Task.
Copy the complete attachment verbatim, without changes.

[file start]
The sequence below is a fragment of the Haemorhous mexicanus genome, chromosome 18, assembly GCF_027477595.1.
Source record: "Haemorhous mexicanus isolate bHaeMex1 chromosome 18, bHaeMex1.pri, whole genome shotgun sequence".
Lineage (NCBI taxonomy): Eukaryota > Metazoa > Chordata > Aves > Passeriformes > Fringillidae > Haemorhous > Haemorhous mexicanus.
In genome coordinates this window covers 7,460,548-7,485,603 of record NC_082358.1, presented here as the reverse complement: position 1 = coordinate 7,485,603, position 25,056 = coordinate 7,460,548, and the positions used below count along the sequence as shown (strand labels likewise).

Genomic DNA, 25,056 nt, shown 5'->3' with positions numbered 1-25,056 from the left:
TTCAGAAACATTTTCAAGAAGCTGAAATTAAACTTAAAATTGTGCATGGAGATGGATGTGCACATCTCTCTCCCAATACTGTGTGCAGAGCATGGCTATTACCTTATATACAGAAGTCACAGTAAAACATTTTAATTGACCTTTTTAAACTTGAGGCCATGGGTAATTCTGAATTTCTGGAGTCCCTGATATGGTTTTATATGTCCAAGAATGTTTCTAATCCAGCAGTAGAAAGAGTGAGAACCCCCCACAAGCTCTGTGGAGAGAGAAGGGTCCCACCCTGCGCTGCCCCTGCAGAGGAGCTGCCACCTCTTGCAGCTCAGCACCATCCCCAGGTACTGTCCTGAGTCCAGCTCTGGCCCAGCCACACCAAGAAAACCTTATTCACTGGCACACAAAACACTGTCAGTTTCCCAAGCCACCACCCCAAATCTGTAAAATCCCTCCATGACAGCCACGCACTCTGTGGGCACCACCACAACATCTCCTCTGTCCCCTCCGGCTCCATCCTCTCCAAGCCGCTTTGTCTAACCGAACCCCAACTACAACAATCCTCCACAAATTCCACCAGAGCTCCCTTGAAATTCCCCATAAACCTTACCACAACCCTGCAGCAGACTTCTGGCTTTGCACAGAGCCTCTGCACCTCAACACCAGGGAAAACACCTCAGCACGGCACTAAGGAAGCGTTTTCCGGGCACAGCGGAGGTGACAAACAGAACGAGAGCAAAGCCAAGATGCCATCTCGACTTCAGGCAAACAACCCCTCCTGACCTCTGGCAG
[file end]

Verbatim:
The sequence below is a fragment of the Haemorhous mexicanus genome, chromosome 18, assembly GCF_027477595.1.
Source record: "Haemorhous mexicanus isolate bHaeMex1 chromosome 18, bHaeMex1.pri, whole genome shotgun sequence".
Lineage (NCBI taxonomy): Eukaryota > Metazoa > Chordata > Aves > Passeriformes > Fringillidae > Haemorhous > Haemorhous mexicanus.
In genome coordinates this window covers 7,460,548-7,485,603 of record NC_082358.1, presented here as the reverse complement: position 1 = coordinate 7,485,603, position 25,056 = coordinate 7,460,548, and the positions used below count along the sequence as shown (strand labels likewise).

Genomic DNA, 25,056 nt, shown 5'->3' with positions numbered 1-25,056 from the left:
TTCAGAAACATTTTCAAGAAGCTGAAATTAAACTTAAAATTGTGCATGGAGATGGATGTGCACATCTCTCTCCCAATACTGTGTGCAGAGCATGGCTATTACCTTATATACAGAAGTCACAGTAAAACATTTTAATTGACCTTTTTAAACTTGAGGCCATGGGTAATTCTGAATTTCTGGAGTCCCTGATATGGTTTTATATGTCCAAGAATGTTTCTAATCCAGCAGTAGAAAGAGTGAGAACCCCCCACAAGCTCTGTGGAGAGAGAAGGGTCCCACCCTGCGCTGCCCCTGCAGAGGAGCTGCCACCTCTTGCAGCTCAGCACCATCCCCAGGTACTGTCCTGAGTCCAGCTCTGGCCCAGCCACACCAAGAAAACCTTATTCACTGGCACACAAAACACTGTCAGTTTCCCAAGCCACCACCCCAAATCTGTAAAATCCCTCCATGACAGCCACGCACTCTGTGGGCACCACCACAACATCTCCTCTGTCCCCTCCGGCTCCATCCTCTCCAAGCCGCTTTGTCTAACCGAACCCCAACTACAACAATCCTCCACAAATTCCACCAGAGCTCCCTTGAAATTCCCCATAAACCTTACCACAACCCTGCAGCAGACTTCTGGCTTTGCACAGAGCCTCTGCACCTCAACACCAGGGAAAACACCTCAGCACGGCACTAAGGAAGCGTTTTCCGGGCACAGCGGAGGTGACAAACAGAACGAGAGCAAAGCCAAGATGCCATCTCGACTTCAGGCAAACAACCCCTCCTGACCTCTGGCAG